• All meals, tea and snacks throughout the trip
  • All ground transportation in comfortable minivans/minibuses
  • Local expert guide(s), english-speaking driver, and U.S-based BWA trip host
  • Entry fees into museums and other institutions
  • All government sustainability taxes and minimum mandated daily tariff
  • All camping gear and services, plus a full trekking crew (including pack mules)
  • Visa application fee and service

What's not included?

International airfare to/from Bangkok

Alcoholic Beverages or other beverages/snacks that you may choose to bring

Personal Gear and Clothing

Personal services like massage, laundry, etc.

Gratuities to guides/staff

Meals

During the trek, all food served is organic, home-grown, and sourced locally from the villages. This provides an opportunity for our guests to experience truly local cuisine, which adds to the authenticity and cultural elements of the trip. Special dietary considerations can usually be accommodated with advance notice.

Accommodations

We stay at 4-star lodges wherever they are available, and 3-star lodges whenever a 4-star lodge is not available.  During the trekking portion of the trip, high quality 4-season tents, 0-degree sleeping bags, and insulated sleeping pads are provided.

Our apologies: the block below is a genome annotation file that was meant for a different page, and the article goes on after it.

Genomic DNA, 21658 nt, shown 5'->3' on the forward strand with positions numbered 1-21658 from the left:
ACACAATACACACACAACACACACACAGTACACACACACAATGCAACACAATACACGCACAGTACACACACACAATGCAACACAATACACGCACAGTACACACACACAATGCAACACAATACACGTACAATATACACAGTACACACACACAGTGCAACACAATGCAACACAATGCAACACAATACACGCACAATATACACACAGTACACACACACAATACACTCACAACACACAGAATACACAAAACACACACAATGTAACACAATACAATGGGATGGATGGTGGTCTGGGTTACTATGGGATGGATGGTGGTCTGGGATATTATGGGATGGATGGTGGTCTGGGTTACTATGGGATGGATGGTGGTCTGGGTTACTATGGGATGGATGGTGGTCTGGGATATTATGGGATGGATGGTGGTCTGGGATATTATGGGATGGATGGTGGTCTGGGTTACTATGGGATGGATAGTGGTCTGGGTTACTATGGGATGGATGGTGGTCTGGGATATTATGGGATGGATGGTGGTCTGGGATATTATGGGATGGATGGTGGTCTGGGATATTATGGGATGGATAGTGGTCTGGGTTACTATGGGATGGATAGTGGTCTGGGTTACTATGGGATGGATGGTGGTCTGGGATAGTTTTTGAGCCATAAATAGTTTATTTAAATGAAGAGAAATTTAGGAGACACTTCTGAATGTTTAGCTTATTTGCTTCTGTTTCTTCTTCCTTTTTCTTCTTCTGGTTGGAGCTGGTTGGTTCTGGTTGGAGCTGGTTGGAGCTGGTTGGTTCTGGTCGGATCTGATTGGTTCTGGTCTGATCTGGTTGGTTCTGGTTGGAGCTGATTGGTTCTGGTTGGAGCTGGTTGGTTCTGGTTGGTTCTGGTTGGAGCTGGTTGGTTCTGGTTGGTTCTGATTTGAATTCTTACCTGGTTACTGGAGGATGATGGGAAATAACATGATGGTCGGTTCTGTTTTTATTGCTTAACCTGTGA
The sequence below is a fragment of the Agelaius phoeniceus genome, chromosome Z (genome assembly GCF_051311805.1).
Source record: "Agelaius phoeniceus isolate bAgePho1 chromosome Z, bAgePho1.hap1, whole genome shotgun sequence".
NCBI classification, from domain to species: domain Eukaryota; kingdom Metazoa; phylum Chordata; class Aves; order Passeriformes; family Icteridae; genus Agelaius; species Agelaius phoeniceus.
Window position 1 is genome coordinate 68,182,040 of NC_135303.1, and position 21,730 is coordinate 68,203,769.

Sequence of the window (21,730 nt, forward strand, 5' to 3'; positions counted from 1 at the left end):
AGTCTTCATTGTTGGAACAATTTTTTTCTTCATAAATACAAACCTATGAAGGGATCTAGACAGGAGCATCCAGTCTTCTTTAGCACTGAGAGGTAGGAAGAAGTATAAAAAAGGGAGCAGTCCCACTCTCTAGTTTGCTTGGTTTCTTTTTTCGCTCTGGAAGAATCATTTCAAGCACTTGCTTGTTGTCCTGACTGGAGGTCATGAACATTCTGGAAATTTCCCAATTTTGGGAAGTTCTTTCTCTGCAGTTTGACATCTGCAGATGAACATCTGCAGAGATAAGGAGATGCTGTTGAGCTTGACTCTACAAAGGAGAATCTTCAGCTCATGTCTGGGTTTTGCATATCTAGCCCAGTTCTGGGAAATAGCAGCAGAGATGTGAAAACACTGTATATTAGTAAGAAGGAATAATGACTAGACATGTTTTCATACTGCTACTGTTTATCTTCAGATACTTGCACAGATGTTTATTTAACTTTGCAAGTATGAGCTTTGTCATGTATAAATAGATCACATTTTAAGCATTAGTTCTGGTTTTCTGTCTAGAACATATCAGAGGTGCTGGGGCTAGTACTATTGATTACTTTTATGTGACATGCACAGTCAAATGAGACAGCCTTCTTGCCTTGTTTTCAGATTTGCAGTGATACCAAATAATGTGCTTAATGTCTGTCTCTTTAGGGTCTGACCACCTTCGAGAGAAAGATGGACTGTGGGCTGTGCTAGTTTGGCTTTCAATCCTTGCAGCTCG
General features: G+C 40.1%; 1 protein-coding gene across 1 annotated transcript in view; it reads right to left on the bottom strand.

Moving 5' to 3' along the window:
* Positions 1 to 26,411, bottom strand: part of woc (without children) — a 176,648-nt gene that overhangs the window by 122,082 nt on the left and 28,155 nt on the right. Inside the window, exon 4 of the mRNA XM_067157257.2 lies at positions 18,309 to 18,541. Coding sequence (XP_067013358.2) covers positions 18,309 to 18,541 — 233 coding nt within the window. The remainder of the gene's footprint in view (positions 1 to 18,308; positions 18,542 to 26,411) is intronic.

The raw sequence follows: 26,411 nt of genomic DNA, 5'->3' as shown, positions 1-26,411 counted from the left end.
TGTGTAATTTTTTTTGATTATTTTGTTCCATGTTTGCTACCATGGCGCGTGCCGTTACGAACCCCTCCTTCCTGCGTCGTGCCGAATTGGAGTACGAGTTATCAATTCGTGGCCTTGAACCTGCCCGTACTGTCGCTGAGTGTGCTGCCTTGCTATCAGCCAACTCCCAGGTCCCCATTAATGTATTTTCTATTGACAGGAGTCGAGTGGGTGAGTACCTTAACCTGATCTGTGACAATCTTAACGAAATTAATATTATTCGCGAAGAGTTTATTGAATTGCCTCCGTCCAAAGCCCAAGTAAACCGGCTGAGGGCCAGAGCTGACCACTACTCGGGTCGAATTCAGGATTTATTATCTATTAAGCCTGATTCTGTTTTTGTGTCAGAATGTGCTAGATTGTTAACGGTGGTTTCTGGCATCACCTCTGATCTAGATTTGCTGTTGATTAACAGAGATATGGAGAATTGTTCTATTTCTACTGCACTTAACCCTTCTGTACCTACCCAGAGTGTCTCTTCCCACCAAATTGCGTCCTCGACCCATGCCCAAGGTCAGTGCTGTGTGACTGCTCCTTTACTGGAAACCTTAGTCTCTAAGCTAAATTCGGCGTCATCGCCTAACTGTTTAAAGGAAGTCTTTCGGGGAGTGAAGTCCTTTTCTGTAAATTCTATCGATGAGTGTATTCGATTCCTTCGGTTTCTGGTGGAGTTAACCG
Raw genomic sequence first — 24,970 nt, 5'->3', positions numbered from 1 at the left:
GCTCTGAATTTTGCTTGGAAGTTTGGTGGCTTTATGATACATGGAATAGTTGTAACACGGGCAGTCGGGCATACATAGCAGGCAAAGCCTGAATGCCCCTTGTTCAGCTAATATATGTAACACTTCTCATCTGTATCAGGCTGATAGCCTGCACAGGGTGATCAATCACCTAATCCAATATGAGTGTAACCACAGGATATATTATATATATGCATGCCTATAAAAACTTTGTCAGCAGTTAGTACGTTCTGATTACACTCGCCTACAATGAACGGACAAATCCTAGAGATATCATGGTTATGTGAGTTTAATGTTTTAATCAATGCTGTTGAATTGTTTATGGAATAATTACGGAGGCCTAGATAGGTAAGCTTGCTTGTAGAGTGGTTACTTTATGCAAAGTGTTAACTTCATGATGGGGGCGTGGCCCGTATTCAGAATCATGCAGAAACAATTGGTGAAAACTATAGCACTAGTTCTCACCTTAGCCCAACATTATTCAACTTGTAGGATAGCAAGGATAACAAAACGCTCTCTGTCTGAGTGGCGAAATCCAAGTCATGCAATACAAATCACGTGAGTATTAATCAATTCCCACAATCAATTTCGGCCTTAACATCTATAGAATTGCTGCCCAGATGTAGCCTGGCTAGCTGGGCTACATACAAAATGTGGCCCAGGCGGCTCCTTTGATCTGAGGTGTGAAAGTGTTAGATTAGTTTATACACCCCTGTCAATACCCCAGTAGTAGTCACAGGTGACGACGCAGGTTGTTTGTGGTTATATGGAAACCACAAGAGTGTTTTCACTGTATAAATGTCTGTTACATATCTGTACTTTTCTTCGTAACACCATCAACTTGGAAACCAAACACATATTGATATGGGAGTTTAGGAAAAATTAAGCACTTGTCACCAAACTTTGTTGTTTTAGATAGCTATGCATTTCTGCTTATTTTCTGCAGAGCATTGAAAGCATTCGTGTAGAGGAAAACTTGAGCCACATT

Health

This trip should not be undertaken if you have any health conditions which may put you at risk. Participants will be required to obtain a physician’s release signature stating that you are in good physical health.  Should you require any medication whatsoever, you must provide your own and be able to administer it yourself.  In the event of an accident, illness, or injury, evacuation may be slow and expensive. We highly recommend supplemental travel insurance.

Visa Information

American tourists must obtain a Visa clearance prior to travel to Bhutan. Once you put down your deposit, we will facilitate your Visa application process and obtain your Visa clearance letter for your through the TCB (Tourism Counsel of Bhutan). At point of entry into Bhutan you will be required to show your Visa clearance letter. The official Visa will then be stamped into your passport. U.S. passports must be valid for 6 months after departure from Bhutan and have a minimum of 1 full blank page available for stamping.

FROM OUR TRAVELERS